In vain do Men go to Church, pray, preach, and stile themselves Believers, Christians, Children of God, &c. Whilst such Acts of Severity are cherished among them; and any Disposition to molest harmless Neighbours for their Conscience, so much as countenanc’d by them. A Course quite repugnant to Christ’s Example and Command. In short, the Promoting of this General Religion, by a severe Reprehension and Punishment of Vice, and Encouragement of Virtue, is the Interest of our Superiors, several Ways.
1. In that it meets with, and takes in all the Religious Perswasions of the Kingdom, for all pretend to make this their Corner Stone. Let them be equally encouraged to square their Building by it. Penal Laws for Religion, is a Church with a Sting in her Tail; take that out, and there is no Fear of the People’s Love and Duty: And what better Obligation or Security can the civil Magistrate desire? Every Man owns the Text; ’tis the Comment that’s disputed. Let it but please him to make the Text only Sacred and Necessary, and leave Men to keep Company with their own Meanings or Consequences, and he does not only prudently take in all, but suppresseth nice Searches, Fixes Unity upon Materials, Quiets present Differences about Things of lesser Moment, retrieves Humanity, and Christian Clemency, and fills the Kingdom with Love and Respect to their Superiors.
2.Next, A Promotion of General Religion, which, being in it self practical; brings back ancient Virtue. Good Living will thrive in this Soil: Men will grow Honest, Trusty, and Temperate; we may expect Good Neighbourhood and cordial Friendship: One may then depend more upon a Word, than now upon an Oath. How lamentable is it to see People afraid of one another; Men made and provided for of one God, and that must be judged by that one Eternal God, yet full of Diffidence in what each other says, and most commonly interpret, as people read Hebrew, all Things backward.
3. The Third Benefit is, that Men will be more industrious; more diligent in their lawful Callings, which will encrease our Manufacture, set the Idle and Poor to work for their Lively-Hood, and enable the several Countries, with more Ease and Decency to maintain the Aged and impotent among them. Nor will this only help to make the Lazy conscientiously industrious, but the Industrious and Conscientious Man chearful at his Labour, when he is assured to keep what he works for, and that the Sweat of his Brows shall not be made a Forfeit for his Conscience.
4. It will render the Magistrates Province more facil, and Government a Safe as well as Easy Thing. For, as Tacitus says of Agricola’s instructing the Britains in Arts and Sciences, and using them with more Humanity than other Governors had done, that it made them fitter for Government;48 So if Practical Religion, and the Laws made to maintain it, were duly regarded, the very Natures of Men, now wild and froward, by a Prejudiced Education and Cross and Jealous Interests, would learn Moderation, and see it to be their greatest Interest to pursue a Sober and Amicable Conversation; which would Ease the Magistrate of much of his present Trouble, and increase the Number of Men fit to govern; of which the Parliament-Times are an undeniable Instance. And the Truth is, ’tis a Piece of Slavery to have the Regiment of Ignorants and Ruffians; but there is true Glory in having the Government of Men, instructed in the Justice and Prudence of their own Laws and Country.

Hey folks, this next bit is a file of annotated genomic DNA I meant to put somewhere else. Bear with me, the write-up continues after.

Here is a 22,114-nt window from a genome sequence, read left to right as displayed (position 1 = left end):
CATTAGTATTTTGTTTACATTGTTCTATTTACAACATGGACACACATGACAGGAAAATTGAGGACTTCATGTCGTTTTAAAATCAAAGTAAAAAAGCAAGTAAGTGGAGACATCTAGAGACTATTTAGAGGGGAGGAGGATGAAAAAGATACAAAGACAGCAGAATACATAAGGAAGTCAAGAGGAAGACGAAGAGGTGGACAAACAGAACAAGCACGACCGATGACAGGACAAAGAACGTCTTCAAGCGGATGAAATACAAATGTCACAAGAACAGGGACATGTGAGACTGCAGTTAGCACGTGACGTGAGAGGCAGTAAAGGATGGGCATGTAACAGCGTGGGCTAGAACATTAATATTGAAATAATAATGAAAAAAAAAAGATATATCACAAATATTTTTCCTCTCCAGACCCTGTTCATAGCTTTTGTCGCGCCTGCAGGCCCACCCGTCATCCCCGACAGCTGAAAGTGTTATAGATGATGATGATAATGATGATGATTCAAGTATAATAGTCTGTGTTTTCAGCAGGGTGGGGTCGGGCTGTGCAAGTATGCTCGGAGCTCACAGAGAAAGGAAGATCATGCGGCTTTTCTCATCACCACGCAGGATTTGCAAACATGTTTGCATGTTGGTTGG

Lastly, It is out of this Nursery of Virtue, Men should be drawn to be planted in the Government, not what is their Opinion, but what is their Manners and Capacity? Here the Field is large, and the Magistrate has Room to choose good Officers for the Publick Good. Heaven will prosper so natural, so noble, and so Christian an Essay; which ought not to be the least Consideration with a good Magistrate; and the rather, because the Neglect of this Practical Religion, hath been the Ruin of Kingdoms and Commonwealths, among Heathens, Jews and Christians. This laid Tarquin low, and his Race never rose more.49 How puissant were Lacedaemon and Athens of Greece, ’till Luxury had eaten out their Severity, and a Pompous Living, contrary to their Excellent Laws, render’d their Execution intolerable? And was not Hanibal’s Army a Prey to their own Idleness and Pleasure, which by effeminating their Natures, conquer’d them, when the whole Power of Rome could not do it? What else betray’d Rome to Caesar’s Ambition, and made Way for the After-rents and Divisions of the Empire, the Merit as well as Conquest and Inheritance of a well govern’d People for several Ages, as long as their Manners lasted? The Jews likewise were prosperous, while they kept the Judgments and Statutes of their God; but when they became Rebellious and Dissolute, the Almighty either visited them from Heaven, or exposed them to the Fury of their Neighbours. Nothing else sent Zedekiah to Babylon, and gave him and the People a Victim to Nebuchadnezzar and his Army.50
Neglect of Laws and Dissolute Living, Andrew Horn (that lived in the Time of Edward the First, as before cited) tells us, was the Cause of the Miserable Thraldom and Desolation the Britains sustained by Invaders and Conquerors.51 And pray, what else hath been the English of our Sweeping Pestilence, Dreadful Fires, and Outragious Factions of late Years? Hundreds of Examples might be brought in this Case; but their Frequency shall excuse me.
Thus have I honestly and plainly clear’d my Conscience for my Country, and answer’d, I hope, modestly, and tho’ briefly, yet fully, the Import of the Question propounded, with Honour to the Magistrate and Safety to the People, by an happy Conjunction of their Interests. I shall conclude,
That as Greater Honour and Wisdom cannot well be attributed to any Sort of Men, than for our Superiors, under their Circumstances, to be sought to by all Perswasions, confided in by all Perswasions, and obey’d by all Perswasions; and to make those Perswasions know, that it is their Interest so to do, as well as that it is the Interest of our Superiors, they should, and to which the Expedients proposed naturally tend; So, for a farther Inducement to embrace it, let them be constantly remembred, that the Interest of our English Governors is like to stand longer upon the Legs of the English People, than of the English Church: Since the one takes in the Strength of all Interests, and the other leaves out all but her own: And it may happen that the English Church may fail, or go travel again, but it is not probable that the English People should do either; especially while Property is preserv’d, a Ballance kept, General Religion propagated, and the World continues.
May all this prevail with our Superiors to make the best Use of their little Time; Remembring, in the midst of all their Power and Grandeur, that they carry Mortality about them, and are equally liable to the Scrutiny and Judgment of the Last Day, with the poorest Peasant; and that they have a great Stewardship to account for: So that Moderation and Virtue being their Course, they, for the future, shall steer; after having faithfully discharged that great Trust reposed in them, by God and this Free People, they may, with Comfort to their Souls, and Honour to their Names and Actions, safely anchor in the Haven of Eternal Blessedness: So prays, with much Sincerity,